Today, the Supreme Court issued its opinion in Gonzalez v. Google LLC, a case about whether Section 230 of the Communications Decency Act (47 U.S.C. § 230) protected YouTube’s recommendation algorithms from a claim of secondary liability under the Anti-Terrorism Act (ATA). In a short, three-page per curiam opinion, the Court avoided addressing the
Madeline Salinas counsels national and multinational companies across industries on data privacy, content moderation, and advertising issues.
Madeline advises clients on compliance with federal and state privacy frameworks, and counsels clients on navigating the rapidly evolving legal landscape. She regularly assists clients in designing cutting-edge products and services, developing privacy notices and consent forms, strategically engaging with state legislatures, and participating in rulemaking proceedings of state and federal agencies. In particular, Madeline has experience advising clients on compliance with laws implicating children’s privacy.
Madeline also partners with clients in developing content moderation policies and designing products and services that facilitate sharing of user-generated content, analyzing the evolving legal landscape and public policy considerations related to content moderation.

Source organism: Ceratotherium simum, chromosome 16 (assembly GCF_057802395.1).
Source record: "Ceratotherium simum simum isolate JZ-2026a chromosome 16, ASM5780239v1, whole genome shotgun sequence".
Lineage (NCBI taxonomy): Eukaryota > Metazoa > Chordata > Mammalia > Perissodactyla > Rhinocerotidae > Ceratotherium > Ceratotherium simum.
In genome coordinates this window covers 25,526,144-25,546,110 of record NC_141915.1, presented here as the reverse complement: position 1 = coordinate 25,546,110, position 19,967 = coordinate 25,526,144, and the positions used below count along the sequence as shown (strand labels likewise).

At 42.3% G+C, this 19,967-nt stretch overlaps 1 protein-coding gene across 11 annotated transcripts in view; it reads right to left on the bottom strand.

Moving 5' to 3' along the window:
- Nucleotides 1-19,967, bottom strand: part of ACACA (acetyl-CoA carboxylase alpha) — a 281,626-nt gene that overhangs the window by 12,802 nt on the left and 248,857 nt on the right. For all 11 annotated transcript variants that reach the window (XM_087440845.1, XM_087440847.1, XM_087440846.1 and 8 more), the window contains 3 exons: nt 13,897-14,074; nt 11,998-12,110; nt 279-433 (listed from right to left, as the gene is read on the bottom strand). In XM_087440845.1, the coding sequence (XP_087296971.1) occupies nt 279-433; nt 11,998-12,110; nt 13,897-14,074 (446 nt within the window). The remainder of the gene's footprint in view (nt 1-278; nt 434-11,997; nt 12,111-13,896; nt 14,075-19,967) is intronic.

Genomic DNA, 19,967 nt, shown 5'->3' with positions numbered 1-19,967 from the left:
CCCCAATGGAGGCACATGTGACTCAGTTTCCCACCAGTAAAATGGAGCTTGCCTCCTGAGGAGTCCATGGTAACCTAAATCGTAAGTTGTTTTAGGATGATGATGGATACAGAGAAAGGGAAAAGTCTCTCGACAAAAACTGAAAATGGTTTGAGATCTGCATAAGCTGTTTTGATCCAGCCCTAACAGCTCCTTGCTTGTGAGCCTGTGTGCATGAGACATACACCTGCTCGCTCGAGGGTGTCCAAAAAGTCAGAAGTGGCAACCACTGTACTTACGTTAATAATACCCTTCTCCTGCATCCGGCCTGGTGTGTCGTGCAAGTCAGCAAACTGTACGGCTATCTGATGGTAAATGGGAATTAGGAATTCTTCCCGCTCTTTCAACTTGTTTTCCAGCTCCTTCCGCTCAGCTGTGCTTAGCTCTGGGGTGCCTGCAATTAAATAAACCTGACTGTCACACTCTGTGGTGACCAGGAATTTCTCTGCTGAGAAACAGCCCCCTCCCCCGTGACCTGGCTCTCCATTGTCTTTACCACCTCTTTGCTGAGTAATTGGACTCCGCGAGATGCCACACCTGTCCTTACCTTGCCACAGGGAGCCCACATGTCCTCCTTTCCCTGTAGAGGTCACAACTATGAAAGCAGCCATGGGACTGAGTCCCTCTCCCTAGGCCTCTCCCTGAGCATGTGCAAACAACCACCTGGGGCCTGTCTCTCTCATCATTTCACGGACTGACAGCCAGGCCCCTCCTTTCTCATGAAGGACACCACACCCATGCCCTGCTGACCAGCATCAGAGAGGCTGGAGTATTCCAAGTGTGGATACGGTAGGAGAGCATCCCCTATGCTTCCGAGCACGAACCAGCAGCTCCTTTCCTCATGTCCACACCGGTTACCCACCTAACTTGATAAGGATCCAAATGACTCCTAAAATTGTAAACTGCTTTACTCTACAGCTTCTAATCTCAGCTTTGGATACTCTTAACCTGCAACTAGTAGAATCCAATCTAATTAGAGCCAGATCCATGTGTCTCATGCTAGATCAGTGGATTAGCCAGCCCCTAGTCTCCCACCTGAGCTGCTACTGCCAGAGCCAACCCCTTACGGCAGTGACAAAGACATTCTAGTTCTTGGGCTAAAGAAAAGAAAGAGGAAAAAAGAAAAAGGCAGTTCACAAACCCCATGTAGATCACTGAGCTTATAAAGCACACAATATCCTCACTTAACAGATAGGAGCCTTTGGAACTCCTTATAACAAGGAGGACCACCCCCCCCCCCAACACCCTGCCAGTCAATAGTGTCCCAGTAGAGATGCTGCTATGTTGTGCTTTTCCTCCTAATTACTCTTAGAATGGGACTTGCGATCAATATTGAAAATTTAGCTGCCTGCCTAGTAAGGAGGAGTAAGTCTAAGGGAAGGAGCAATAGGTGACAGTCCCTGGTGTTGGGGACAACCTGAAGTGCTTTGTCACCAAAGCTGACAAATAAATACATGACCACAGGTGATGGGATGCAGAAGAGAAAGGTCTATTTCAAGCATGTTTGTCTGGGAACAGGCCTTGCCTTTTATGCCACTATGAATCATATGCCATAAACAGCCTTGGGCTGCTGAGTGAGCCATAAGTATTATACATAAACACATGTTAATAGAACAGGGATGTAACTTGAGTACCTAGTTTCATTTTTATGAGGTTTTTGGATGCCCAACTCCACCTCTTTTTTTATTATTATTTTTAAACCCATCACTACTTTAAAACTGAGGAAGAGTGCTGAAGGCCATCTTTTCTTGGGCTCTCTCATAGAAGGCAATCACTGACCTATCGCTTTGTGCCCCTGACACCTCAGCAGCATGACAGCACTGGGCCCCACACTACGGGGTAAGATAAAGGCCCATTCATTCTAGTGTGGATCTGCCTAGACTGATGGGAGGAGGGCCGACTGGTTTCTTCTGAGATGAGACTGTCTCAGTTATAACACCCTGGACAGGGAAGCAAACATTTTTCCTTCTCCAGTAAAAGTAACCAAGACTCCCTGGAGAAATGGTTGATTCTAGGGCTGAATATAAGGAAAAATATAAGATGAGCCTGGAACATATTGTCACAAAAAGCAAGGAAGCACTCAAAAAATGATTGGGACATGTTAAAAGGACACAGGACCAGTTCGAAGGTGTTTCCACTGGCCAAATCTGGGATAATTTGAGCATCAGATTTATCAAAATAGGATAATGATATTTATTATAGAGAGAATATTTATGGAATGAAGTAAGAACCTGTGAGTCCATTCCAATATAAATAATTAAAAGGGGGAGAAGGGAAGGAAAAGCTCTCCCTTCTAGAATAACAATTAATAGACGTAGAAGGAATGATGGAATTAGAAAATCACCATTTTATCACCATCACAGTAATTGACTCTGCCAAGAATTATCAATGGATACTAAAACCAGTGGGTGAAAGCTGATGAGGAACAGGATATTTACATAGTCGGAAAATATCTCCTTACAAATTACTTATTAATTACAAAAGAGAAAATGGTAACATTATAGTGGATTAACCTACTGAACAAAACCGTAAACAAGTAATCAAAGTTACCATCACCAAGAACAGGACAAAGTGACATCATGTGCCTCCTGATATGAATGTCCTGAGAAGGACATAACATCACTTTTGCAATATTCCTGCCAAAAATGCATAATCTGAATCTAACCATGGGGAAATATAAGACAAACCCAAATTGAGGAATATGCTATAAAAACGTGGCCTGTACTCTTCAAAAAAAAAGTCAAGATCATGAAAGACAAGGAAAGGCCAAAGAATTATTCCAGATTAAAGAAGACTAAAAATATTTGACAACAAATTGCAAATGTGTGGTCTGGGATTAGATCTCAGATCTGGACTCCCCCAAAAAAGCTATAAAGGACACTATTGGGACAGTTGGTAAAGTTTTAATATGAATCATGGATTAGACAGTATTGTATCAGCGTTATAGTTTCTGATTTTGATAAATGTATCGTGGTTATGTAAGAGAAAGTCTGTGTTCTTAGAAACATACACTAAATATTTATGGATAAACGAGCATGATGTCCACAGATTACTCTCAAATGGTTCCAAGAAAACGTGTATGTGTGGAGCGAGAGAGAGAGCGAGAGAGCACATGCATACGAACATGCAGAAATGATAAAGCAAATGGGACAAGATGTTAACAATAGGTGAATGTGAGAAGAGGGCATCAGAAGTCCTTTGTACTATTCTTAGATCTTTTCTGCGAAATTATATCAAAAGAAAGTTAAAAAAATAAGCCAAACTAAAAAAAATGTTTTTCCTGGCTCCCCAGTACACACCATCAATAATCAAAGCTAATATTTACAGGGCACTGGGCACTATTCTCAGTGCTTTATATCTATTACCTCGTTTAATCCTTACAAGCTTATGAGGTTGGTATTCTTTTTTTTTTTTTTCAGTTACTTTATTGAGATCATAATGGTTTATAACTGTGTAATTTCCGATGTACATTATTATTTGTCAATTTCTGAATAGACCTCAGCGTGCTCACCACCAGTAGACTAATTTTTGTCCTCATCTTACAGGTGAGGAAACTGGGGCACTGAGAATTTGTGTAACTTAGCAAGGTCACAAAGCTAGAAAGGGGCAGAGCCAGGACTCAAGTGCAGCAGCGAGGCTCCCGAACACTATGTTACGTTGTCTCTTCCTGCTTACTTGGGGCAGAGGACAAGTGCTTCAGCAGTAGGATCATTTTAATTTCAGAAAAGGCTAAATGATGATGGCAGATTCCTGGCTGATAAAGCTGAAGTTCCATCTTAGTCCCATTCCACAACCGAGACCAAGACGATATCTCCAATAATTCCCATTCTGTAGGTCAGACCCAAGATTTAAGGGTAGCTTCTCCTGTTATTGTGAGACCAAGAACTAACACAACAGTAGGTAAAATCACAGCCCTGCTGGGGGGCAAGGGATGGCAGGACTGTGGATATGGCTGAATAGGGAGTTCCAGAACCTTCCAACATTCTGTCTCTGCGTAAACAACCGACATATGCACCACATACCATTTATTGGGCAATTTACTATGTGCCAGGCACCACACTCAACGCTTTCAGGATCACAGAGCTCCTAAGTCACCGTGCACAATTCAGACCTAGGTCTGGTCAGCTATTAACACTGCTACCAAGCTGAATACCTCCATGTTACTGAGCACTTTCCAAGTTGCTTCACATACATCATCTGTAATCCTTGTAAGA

As part of her practice, Madeline represents clients in consumer protection enforcement actions brought by the Federal Trade Commission on topics related to data privacy and advertising.
U.S. AI, IoT, CAV, and Privacy Legislative Update – Fourth Quarter 2022
This quarterly update summarizes key legislative and regulatory developments in the fourth quarter of 2022 related to Artificial Intelligence (“AI”), the Internet of Things (“IoT”), connected and autonomous vehicles (“CAVs”), and data privacy and cybersecurity.…
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Supreme Court Grants Certiorari in Gonzalez v. Google, Marking First Time Court Will Review Section 230
This morning, the Supreme Court granted certiorari in Gonzalez v. Google LLC, 2 F.4th 871 (9th Cir. 2021) on the following question presented: “Does section 230(c)(1) immunize interactive computer services when they make targeted recommendations of information provided by another information content provider, or only limit the liability of interactive computer services when they engage in traditional editorial functions (such as deciding whether to display or withdraw) with regard to such information?” This is the first opportunity the Court has taken to interpret 47 U.S.C. § 230 (“Section 230”) since the law was enacted in 1996.…